Published by Jeremy. Last Updated on August 5, 2023.
Disclaimers: We use demographic data, email opt-ins, display advertising, and affiliate links to operate this site. Please review our Terms and Conditions for more information. This website is intended for those of legal drinking age in your jurisdiction.
For many years, we would passively partake in the world of wine- be it for a day trip out to vineyards when traveling, infrequently ordering a glass of wine at a restaurant, or enjoying an occasional bottle at home with a meal. We liked wine, but we didn't know wine.
It wasn't until we took a trip out to California to explore Napa and Sonoma wineries that we traveled specifically for wine tasting, and our interest in diving deep into wine began to grow from there. As a result, we found ourselves going to more tasting events, enjoying wine bars in Pittsburgh, trying new varieties when we saw them on menus (which inspired this site), and taking more time to learn the why behind what makes a specific varietal or bottle a favorite.
Around this time we had heard about the international courses from the Wine & Spirit Education Trust (WSET) and decided to sign up for an in-person class. As we had already sampled many kinds of wine, traveled to several dozen vineyards, and knew a bit of the science behind winemaking, we opted to skip straight to the eight-week WSET Level 2 course- and very soon after starting, we realized it was the perfect course for us.
In this WSET Level 2 review, I want to share a bit more about why that is, and what you can expect if you sign up.
Note: We both took the WSET Level 2 exam in late 2020. Test material and structure can and does change over time. We both passed with distinction.
WSET Level 2 Connects the Dots About Wine
The eight-week WSET Level 2 course is designed for those who want to go deep into wine, but also already know a bit about wine at large.
If you have been to a few wine regions, have a rough understanding of how wine is made, can reasonably hold your own in a tasting (identifying dry vs sweet, describing tannins and acidity, being able to roughly identify flavor components you like, etc), have sampled several of the more popular varietals out there, and are willing to push yourself hard, then starting out at this level may be for you. Otherwise, you may want to start with Level 1 to cover a bit more of the basics.
Early on, our instructor made a statement that was the most accurate representation of this course we've ever heard. It amounted to the following: “Level 2 teaches you what you didn't know you didn't know about wine.”
To break this down, you probably know some aspects of wine you do not understand very well (a known unknown if you will). My knowledge of the various styles of German Riesling was one of these. I knew of categories like Spatlese and Auslese, but I really didn't know what they meant. But there is also so much out there in the world of wine you simply didn't know existed at all (an unknown unknown). An example of this was my understanding of how the geography of Alsace, France, influences the growing of grapes and subsequently the flavor profiles that I enjoy in Riesling.
WSET Level 2 aimed to connect the dots here, and allowed us to go from regurgitating facts about wine and wine regions we didn't fully understand to being able to critically think about wine and get it.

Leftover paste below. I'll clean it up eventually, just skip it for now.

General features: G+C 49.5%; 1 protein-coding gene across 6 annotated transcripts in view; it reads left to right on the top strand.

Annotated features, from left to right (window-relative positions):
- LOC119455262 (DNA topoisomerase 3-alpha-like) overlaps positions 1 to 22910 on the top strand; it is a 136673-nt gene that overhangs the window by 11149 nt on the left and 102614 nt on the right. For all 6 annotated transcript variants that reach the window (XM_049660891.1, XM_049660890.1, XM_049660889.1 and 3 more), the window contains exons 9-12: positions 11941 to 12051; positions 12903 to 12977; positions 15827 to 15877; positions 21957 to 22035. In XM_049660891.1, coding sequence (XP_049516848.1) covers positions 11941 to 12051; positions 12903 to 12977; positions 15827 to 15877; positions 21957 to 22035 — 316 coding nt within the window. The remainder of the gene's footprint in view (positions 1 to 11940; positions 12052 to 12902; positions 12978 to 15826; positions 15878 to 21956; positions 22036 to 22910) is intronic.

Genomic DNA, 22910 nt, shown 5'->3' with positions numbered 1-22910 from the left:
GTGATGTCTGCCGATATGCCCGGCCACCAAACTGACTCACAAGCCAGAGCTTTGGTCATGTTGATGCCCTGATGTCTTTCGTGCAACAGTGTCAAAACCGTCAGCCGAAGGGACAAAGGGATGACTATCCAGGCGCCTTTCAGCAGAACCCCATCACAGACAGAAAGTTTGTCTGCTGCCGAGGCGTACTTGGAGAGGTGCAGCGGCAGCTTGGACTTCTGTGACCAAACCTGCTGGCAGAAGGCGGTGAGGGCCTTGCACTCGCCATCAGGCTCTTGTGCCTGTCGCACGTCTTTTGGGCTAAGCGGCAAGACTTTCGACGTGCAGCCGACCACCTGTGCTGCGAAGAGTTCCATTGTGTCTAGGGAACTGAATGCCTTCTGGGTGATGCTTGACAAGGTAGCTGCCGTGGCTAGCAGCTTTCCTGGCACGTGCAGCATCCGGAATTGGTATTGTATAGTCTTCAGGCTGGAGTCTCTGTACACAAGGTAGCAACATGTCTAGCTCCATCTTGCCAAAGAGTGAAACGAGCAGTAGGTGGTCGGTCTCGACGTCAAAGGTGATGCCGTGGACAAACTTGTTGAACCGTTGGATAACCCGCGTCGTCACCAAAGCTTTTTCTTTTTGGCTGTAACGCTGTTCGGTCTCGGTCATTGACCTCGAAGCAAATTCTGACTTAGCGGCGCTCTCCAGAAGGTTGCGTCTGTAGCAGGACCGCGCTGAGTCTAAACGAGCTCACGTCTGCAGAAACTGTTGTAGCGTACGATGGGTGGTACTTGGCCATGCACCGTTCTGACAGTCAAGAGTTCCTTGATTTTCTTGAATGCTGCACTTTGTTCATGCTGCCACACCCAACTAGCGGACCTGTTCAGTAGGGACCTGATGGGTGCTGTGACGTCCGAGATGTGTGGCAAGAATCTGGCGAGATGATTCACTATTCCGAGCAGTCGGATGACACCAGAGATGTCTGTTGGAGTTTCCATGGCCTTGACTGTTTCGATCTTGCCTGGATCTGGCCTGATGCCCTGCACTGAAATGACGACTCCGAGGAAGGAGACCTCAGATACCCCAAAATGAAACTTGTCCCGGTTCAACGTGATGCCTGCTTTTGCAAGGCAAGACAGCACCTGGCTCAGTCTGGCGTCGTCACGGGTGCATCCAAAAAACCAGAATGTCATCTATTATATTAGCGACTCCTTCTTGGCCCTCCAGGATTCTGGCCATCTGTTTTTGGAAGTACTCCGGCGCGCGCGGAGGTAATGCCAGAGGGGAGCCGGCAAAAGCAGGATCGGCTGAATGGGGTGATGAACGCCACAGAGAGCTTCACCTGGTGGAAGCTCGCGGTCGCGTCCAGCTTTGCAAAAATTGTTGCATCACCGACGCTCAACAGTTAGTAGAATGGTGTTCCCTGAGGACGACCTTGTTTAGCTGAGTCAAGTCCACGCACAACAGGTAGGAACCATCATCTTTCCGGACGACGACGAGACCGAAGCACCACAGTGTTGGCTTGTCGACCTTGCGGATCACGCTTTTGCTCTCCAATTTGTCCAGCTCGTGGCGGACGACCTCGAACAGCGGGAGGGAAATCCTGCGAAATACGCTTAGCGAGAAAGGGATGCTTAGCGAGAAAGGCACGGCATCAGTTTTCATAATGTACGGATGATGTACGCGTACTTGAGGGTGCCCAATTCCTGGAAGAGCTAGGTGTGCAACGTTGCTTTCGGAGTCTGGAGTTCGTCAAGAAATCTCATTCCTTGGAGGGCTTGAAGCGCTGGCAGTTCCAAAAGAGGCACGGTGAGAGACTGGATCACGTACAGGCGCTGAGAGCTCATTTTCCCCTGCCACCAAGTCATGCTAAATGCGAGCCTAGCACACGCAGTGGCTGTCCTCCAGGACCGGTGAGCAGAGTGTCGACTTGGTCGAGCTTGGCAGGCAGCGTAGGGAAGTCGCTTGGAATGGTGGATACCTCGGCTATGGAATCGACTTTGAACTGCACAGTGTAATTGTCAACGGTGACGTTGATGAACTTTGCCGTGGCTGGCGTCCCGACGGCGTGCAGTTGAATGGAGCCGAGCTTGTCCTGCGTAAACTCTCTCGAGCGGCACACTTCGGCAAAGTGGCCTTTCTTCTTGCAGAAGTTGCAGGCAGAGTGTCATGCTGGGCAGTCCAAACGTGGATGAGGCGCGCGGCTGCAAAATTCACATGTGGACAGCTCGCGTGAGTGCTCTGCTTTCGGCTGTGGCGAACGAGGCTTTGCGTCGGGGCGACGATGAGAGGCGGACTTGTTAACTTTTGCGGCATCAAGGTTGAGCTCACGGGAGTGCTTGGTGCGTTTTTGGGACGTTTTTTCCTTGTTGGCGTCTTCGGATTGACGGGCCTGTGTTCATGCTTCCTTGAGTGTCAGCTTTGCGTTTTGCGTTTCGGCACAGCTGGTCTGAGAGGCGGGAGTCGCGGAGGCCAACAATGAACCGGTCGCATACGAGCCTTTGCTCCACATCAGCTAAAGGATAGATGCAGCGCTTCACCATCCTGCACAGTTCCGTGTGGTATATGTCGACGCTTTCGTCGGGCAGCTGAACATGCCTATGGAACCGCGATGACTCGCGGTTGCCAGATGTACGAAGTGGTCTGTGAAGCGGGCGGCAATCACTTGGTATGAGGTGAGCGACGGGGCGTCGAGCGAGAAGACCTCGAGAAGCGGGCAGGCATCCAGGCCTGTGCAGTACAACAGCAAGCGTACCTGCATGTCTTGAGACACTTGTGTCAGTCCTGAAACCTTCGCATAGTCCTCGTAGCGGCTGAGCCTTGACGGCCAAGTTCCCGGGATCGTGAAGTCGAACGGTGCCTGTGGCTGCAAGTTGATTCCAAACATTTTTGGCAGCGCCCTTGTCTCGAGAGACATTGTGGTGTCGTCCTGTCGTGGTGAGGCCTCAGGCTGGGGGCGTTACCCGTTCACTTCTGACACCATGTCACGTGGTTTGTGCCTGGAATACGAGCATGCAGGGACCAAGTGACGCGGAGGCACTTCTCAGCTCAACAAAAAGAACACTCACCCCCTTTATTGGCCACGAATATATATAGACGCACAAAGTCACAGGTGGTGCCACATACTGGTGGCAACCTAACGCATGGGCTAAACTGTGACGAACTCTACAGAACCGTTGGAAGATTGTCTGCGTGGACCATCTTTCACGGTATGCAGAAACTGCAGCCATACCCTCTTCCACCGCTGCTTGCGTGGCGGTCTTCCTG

As it turns out, it was much needed. It was also very, very intense.
What All is Included in WSET Level 2?
We opted to go through the eight-week WSET Level 2 in-person at Palate Partners in Pittsburgh. We had attended many informal wine tastings here in the past and absolutely loved the instructor so we knew that this was a great place for us to take this international course.
Part of the bonus of taking the class in-person, despite being slightly more expensive than its online counterpart, is that each week included a not-insignificant number of tastings that allow you to see how the lessons translate to the wines in front of you. Along with the personal instruction we received a rather robust textbook as well as a workbook for notes and tasting cards to help practice at home.
The reference book (and subsequently class structure) was broken up into four major sections:
- Wine and the Consumer – All about tasting, pairing wine with food, plus storage and service.
- Factors Affecting Wine Style and Quality – Grape growing and winemaking processes.
- Grape Varieties and Still Varieties – Covering 30 unique grape varietals.
- Other Styles of Wine – Focusing on sparkling (Champagne, Cava, etc) and fortified wines (port, sherry).
As mentioned at the beginning of this article, we joined WSET Level Two because we thought we had a relatively good understanding of some aspects of wine. This amounted to almost everything in the first two sections (in fact, we took a Level 2 practice test ahead of time and barely missed an answer in either of these sections). The third section, all about grape varietials, was our unknown unknown, and just so happened to be the bulk of the class and, by extension, the bulk of the WSET exam questions (naturally, we did horribly on this section in a practice test even when accounting for the multiple-choice nature of the exam).
In any given week, we'd take a deep, 2 1/2 hour dive into about four to six grape varietals and discuss things like the characteristics of the grape, regions in the world where it is grown, PDOs within those regions, the climate and terroir of said locations, flavor expressions and how they vary by ripeness or aging, and of course, tasting selected varietals as well.